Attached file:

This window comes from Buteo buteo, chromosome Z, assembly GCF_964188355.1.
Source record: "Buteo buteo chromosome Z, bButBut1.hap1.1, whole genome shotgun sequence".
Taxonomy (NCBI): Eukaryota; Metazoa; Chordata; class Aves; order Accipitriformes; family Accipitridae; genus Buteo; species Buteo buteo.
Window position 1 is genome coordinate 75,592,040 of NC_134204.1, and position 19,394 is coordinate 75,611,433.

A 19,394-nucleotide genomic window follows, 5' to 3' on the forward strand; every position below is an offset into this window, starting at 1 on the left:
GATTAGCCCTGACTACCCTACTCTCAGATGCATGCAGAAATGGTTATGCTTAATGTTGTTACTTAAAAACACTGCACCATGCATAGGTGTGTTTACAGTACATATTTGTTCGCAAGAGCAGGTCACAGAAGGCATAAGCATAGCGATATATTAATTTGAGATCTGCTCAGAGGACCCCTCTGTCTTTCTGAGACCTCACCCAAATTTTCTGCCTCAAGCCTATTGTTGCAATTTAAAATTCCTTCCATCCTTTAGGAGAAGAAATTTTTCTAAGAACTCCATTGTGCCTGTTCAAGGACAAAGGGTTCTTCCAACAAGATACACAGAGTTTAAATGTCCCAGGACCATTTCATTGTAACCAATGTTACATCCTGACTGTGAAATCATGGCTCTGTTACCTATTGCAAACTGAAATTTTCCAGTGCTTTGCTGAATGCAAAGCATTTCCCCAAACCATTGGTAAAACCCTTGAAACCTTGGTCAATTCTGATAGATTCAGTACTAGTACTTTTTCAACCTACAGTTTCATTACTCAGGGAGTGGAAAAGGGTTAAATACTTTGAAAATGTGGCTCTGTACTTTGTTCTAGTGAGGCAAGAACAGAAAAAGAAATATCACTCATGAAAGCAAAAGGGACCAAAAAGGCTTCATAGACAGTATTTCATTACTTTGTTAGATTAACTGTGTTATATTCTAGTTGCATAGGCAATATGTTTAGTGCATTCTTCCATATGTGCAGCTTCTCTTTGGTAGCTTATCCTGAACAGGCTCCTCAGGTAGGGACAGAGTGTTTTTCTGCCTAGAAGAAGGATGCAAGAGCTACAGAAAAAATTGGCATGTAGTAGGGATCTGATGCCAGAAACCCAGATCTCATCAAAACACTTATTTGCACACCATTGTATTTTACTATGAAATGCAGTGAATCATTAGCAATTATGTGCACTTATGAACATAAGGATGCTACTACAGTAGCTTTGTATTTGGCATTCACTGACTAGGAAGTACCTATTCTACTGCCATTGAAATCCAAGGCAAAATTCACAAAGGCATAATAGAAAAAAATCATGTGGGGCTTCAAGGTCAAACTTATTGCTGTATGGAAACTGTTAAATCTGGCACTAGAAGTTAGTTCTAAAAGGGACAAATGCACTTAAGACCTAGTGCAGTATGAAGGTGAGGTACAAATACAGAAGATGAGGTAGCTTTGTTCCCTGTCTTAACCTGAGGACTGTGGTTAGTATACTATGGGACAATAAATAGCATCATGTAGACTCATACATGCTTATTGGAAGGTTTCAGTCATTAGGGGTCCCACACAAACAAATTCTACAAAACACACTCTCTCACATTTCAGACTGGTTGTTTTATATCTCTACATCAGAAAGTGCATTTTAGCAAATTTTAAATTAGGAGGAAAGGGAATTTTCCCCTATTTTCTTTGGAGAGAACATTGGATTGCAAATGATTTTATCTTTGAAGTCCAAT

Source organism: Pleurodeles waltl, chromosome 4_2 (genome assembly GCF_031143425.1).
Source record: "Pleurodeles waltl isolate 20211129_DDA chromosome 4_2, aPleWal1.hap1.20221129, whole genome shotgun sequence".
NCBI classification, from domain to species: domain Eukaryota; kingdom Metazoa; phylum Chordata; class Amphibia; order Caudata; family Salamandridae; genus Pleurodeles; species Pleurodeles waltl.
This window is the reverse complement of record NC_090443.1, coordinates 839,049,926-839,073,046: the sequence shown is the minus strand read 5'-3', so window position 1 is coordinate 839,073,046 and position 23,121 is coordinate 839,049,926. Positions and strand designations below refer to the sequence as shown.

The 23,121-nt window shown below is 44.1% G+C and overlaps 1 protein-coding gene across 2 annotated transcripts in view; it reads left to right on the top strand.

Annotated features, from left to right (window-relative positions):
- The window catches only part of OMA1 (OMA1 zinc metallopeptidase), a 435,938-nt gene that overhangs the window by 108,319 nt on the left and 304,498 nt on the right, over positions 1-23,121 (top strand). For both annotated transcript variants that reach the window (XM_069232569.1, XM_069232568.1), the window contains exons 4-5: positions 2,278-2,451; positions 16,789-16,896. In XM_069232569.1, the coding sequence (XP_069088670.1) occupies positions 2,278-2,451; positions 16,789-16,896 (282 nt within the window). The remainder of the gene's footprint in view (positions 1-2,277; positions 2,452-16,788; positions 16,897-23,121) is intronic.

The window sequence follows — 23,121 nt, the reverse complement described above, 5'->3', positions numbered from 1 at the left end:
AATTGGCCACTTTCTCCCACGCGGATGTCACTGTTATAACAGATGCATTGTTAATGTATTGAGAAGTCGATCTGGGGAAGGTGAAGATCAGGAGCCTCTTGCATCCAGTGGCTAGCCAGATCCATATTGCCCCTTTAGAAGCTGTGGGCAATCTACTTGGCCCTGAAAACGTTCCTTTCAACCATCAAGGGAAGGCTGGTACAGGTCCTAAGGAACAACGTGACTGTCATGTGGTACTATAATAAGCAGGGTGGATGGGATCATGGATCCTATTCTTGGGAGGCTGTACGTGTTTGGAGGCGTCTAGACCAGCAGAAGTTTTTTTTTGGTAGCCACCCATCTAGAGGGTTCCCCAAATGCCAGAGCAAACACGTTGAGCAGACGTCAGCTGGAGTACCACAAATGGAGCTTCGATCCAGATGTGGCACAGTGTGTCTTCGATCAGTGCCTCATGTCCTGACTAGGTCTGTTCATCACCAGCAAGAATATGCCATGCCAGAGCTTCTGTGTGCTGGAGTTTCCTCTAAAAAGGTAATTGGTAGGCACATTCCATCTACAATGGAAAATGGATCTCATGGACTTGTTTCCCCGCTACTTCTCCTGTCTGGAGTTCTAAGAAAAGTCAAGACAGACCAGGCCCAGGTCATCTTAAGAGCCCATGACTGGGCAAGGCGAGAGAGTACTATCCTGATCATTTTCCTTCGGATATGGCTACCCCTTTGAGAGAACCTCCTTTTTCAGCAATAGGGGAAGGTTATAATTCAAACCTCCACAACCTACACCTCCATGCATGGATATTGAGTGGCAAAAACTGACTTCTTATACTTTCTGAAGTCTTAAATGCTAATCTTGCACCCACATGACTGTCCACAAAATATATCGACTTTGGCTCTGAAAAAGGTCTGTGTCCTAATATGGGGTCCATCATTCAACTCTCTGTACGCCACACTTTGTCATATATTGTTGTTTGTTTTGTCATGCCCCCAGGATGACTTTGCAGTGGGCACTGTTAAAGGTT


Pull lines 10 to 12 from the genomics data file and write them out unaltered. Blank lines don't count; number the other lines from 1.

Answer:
This window is the reverse complement of record NC_090443.1, coordinates 839,049,926-839,073,046: the sequence shown is the minus strand read 5'-3', so window position 1 is coordinate 839,073,046 and position 23,121 is coordinate 839,049,926. Positions and strand designations below refer to the sequence as shown.

The 23,121-nt window shown below is 44.1% G+C and overlaps 1 protein-coding gene across 2 annotated transcripts in view; it reads left to right on the top strand.

Annotated features, from left to right (window-relative positions):